Sprinting might seem natural for a sports brand, but it took the tesm behind Spain’s Relevo a day or two to get into the rhythm.
Using the Google methodology, they brought together members “with skin in the game” to focus on branding and to define the main features of the new product.
Product and strategy director of the Madrid-based sports site Germán Frassa says new projects are a great place to start sprinting. “With a clean slate, you can reset the rules and implement new workflows,” he says in an INMA Ideas blog.
“The working group must be small and committed to being operational, so make sure anyone sitting at the table really cares about its success. This will ensure participants are willing to cooperate and overcome any disputes.”
He says that with different opinions on the length of sprints, it’s important to find what works best for your team. “Start with a canonical sprint, following the recipe step-by-step, and then adapt to more flexible formats as you gain experience.”
And he adds that empowerment is not optional. “Empower your team members to make decisions and be accountable for the project’s outcome. This will encourage them to be bold and creative, leading to better results.”
And to accept the outcome: “A logical conclusion to the previous point: If you challenge your team to be bold and creative, you had better rise to the occasion. Nothing can be worse than selling the gospel of collaboration and then taking a step back.”
Frassa says when he floated the idea of a newsroom sprint to Grupo Octubre chief digital officer Mariano Blejman, the response was “sounds nice, but too complicated”.
And he had to admit having never done a sprint like that before. “Two years later, based on my experience in launching Relevo, I can say that five-day sprints in media are not just possible but are a powerful technique to generate value for users.”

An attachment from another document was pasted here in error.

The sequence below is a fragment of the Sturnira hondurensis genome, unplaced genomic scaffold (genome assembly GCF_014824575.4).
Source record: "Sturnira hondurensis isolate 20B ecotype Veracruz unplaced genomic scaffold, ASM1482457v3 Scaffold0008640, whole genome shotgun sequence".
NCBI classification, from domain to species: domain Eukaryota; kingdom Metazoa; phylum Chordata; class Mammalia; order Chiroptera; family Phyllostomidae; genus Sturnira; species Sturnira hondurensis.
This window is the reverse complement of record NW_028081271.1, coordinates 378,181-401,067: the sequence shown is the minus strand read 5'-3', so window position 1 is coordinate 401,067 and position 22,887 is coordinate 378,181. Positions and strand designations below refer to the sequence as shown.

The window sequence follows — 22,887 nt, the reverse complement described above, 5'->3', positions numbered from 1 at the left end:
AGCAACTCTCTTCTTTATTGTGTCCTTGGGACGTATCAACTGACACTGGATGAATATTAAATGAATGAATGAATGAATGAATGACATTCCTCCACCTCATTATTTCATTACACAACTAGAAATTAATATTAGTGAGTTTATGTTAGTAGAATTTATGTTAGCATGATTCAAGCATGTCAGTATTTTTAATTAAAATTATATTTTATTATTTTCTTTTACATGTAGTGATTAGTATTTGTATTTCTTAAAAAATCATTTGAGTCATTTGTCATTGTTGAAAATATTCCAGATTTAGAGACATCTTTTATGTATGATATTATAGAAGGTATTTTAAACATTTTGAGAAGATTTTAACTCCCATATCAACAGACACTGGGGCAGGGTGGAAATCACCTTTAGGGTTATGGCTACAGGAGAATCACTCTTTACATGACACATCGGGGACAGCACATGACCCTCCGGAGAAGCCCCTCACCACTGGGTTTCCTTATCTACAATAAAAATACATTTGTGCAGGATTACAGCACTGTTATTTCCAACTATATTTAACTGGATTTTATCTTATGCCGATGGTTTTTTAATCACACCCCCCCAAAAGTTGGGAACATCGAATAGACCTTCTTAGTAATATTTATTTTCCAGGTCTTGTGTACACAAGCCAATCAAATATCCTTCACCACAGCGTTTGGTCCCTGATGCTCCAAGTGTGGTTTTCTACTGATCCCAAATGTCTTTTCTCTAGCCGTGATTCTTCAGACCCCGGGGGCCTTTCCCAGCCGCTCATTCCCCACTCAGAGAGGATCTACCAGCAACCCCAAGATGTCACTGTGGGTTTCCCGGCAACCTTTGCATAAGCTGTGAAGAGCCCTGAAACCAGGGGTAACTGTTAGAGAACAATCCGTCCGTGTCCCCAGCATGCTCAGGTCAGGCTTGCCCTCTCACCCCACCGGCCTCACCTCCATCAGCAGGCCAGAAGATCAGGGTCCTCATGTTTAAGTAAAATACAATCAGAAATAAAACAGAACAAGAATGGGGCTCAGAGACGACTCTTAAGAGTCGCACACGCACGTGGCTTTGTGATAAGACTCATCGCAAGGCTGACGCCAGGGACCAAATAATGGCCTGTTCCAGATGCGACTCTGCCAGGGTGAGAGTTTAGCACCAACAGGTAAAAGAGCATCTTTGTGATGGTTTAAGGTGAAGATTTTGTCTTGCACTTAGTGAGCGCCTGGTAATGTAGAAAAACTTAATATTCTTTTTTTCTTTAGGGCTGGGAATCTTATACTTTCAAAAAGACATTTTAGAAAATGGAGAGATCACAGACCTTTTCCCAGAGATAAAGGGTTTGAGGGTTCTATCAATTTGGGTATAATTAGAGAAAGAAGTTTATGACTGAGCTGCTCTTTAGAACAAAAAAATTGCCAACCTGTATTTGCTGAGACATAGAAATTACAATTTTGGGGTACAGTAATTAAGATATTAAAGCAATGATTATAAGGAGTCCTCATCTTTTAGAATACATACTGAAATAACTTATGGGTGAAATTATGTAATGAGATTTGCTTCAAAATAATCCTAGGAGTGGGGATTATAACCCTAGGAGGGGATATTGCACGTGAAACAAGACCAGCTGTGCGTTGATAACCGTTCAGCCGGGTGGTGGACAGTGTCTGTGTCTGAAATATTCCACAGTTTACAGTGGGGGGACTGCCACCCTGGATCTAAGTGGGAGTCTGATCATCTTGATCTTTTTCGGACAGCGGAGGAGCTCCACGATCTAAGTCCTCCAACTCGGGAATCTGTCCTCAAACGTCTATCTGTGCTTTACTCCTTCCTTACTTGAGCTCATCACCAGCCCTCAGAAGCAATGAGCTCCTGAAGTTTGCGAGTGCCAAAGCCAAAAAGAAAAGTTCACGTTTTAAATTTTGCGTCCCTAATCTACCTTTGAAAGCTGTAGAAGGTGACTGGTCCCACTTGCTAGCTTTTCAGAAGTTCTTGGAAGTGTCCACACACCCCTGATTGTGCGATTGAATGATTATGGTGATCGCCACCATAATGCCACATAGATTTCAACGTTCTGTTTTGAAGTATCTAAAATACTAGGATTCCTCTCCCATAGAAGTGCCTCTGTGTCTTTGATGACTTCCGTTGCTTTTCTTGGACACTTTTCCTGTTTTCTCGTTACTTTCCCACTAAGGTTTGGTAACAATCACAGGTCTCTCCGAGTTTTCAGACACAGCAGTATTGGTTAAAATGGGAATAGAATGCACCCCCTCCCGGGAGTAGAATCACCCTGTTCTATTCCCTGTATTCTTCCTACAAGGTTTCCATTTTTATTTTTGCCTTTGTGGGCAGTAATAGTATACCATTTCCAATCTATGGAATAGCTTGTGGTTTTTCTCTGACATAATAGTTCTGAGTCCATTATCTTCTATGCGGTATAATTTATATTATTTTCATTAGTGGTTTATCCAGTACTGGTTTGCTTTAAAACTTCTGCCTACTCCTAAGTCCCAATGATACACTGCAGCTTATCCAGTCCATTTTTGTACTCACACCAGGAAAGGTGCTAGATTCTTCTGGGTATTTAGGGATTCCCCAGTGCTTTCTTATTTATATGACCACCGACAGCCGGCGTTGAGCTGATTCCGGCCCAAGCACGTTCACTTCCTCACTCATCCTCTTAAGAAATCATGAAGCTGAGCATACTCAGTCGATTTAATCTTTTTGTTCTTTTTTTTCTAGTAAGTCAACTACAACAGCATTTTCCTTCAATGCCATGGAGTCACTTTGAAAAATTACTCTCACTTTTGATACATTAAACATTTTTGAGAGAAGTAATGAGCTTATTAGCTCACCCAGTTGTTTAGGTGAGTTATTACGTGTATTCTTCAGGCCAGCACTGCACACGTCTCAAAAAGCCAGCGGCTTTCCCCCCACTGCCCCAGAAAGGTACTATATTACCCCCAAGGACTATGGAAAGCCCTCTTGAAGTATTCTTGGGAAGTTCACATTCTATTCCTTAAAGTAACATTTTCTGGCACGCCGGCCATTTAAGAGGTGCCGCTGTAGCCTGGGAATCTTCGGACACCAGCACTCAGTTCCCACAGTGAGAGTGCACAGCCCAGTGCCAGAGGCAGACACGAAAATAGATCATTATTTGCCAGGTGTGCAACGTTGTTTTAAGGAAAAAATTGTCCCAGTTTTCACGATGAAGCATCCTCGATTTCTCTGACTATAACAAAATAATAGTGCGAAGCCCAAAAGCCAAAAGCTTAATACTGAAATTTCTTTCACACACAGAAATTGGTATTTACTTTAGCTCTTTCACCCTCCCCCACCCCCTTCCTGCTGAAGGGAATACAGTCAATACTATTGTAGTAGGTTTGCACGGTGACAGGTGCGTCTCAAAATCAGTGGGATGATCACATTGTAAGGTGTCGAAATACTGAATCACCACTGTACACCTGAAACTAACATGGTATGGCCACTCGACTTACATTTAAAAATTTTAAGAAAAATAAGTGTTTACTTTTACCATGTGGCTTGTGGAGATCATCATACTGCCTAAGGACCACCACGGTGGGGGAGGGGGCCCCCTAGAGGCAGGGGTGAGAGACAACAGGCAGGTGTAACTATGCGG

But he says Blejman was right, and “there are a few caveats”.
Across five consecutive eight-hour sessions to brainstorm, prioritise, prototype, and test solutions, with the process following a “diverge/converge cycle” typical of design thinking.
Launched media group Vocento in 2022, Relevo has already demonstrated remarkable results. It is the top Spanish sports news brand on TikTok, and its engagement rates per post/follower on Twitter and Instagram are several times higher than its competitors.
With an average engaged time per page of 54 seconds, its website nearly doubles the average for publishers in Southern Europe.
Frassa says the key to these outcomes was adopting the Sprint methodology from the beginning, with a ten-strong cross-functional group including members from the newsroom, product, UX, sales and social.
“The process started with a three-hour ‘brand sprint’ to define the basic strategy elements: mission, vision, values, key audience segments, and brand personality.
“The main deliverable was the name of the project itself, which was proposed by one editor and decided through a vote.
“Choosing ‘Relevo’ (the Spanish word for ‘relay’) instead of the more obvious football-based choices that were on the table helped the team feel empowered and set the initiative on a path of challenging conventions.”
Next the team immersed in a full five-day sprint to define its main product feature. “The team struggled on the first day, but two ideas clearly emerged during the second,” he says. “By the third, the process worked at full speed, with every member contributing hand-drawn prototypes.
“The winning proposal was turned into an interactive prototype on the fourth day and usability tested with a few users on the fifth.”
A win for the methodology, and a great start for Relevo.